This year receiver success rate accounts for the number of successful plays per pass that was targeted at that receiver. The play-by-play data does not always list an intended receiver, so these numbers may vary for those of you scoring at home.

Stops, Stuffs, and Defeats

Boise State - 49 stops (49 of 80 for 61%), 16 defeats, 10 stuffs (10 of 45 for 22%)
Southern Miss - 36 stops (36 of 63 for 57%), 15 defeats, 9 stuffs (9 of 33 for 32%)

The Bronco defense spread the tackles on Saturday. There were 19 different Broncos credited with a tackle on 80 plays from scrimmage. Tommy Smith and Sam Ukwuachu led the team with two stuffs each.

Stops are defined as plays that prevent a successful play by the offense. Stuffs are running plays resulting is a loss of yards. Defeats are any stop on 3rd/4th downs or any other play resulting in no gain or a turnover.

Line Yards

Boise State - 61 line yards, 33 attempts, 1.8 average - 57% of total rushing yards
Southern Miss - 101 yards, 45 attempts, 2.2 average - 56% of total rushing yards 

The Bronco offensive line continues to struggle. The rotating injuries and limited help from the tight end have contributed to the woes of the running game. Look for the Broncos to use more stretch plays and a whole lot more Dan Paul to get the running game back on track.

Line yards measure the effectiveness of offensive line play by assigning value to rushing yards gained near the line of scrimmage. View the complete formula.

Swing Points and Wasted Yards

Swing/Explosion points

Boise State - 7
Southern Miss - 0

Wasted yards

Boise State - 110 of 310 (35% of total net yards)
Southern Miss - 295 of 424 (70% of total net yards)

Great field position and defensive takeaways allowed the Broncos to cruise to a blowout win despite being outgained by 114 yards. Tyley Gray's interception led to the only swing points of the game, and the momentum never swung back.

Swing points account for points scored on defense, special teams, or drives of 25 yards or less. I have also added field goals for 50 yards or greater to the swing points metric. Any points scored from a field position that most teams would be punting should be considered a bonus. Explosion points are accrued when a team has a play of over 60 yards that scores or leads to points being scored.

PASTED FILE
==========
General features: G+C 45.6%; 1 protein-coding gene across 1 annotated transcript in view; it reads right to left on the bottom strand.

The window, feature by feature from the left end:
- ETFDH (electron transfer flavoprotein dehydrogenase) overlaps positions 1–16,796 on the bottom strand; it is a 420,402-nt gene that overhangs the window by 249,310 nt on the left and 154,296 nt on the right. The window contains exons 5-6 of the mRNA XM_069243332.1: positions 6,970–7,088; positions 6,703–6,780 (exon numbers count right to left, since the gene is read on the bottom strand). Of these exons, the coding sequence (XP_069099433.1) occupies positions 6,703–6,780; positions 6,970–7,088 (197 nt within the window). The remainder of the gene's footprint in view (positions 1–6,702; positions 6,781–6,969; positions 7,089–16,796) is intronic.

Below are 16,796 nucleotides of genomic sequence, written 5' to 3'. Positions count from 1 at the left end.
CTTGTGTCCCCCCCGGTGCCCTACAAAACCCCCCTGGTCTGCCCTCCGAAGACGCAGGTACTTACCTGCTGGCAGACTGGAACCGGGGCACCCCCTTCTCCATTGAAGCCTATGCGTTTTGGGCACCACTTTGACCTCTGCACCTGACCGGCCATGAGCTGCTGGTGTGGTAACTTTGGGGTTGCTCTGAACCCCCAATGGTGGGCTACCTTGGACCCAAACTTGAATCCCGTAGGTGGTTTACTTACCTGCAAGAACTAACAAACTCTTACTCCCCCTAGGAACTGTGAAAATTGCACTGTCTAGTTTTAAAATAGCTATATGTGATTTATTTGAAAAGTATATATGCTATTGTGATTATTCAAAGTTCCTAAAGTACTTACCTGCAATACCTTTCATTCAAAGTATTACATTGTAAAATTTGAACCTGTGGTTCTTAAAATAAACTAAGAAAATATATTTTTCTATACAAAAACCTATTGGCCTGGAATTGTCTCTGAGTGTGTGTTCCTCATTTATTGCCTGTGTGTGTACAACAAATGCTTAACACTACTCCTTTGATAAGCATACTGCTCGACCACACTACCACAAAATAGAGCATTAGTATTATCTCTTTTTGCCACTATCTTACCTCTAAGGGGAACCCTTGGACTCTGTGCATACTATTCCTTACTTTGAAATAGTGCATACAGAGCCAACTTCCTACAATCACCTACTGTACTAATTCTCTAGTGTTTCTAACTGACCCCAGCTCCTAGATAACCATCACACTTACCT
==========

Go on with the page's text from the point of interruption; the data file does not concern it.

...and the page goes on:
Wasted yards are the yards gained on non-scoring drives.

Field Position Rate

Boise State - 54%
Southern Miss - 40%

With an average starting field position of their own 42-yard line it is surprising that only 54 percent of Boise State's plays took place in Golden Eagle territory. The Broncos were explosive and opportunistic when given the short field.

Field Position Percentage shows the percentage of a team's plays that took place on their opponent's side of the field versus the number of plays the opponent snapped in their side of the field. The higher the number, the better. Good teams have over 40 percent. Great teams get over 50 percent. There are a few different interpretations of Field Position Rate on the various sites. For this column, FPR accounts for the percentage of all plays in BSU territory versus plays in the opponents territory.

A brief thesis on advanced stats

Good statistics should reinforce what you see on the field. And they should have cool-sounding names.

Inside the Numbers seeks to settle both accounts with some advanced stats analysis of the Boise State football team. Make no mistake: Some of these stats are confusing. But most of them are the type of information that will give a well-rounded look into the why and how of Boise State domination. Swing by the OBNUG glossary for a primer on some of the more advanced stats.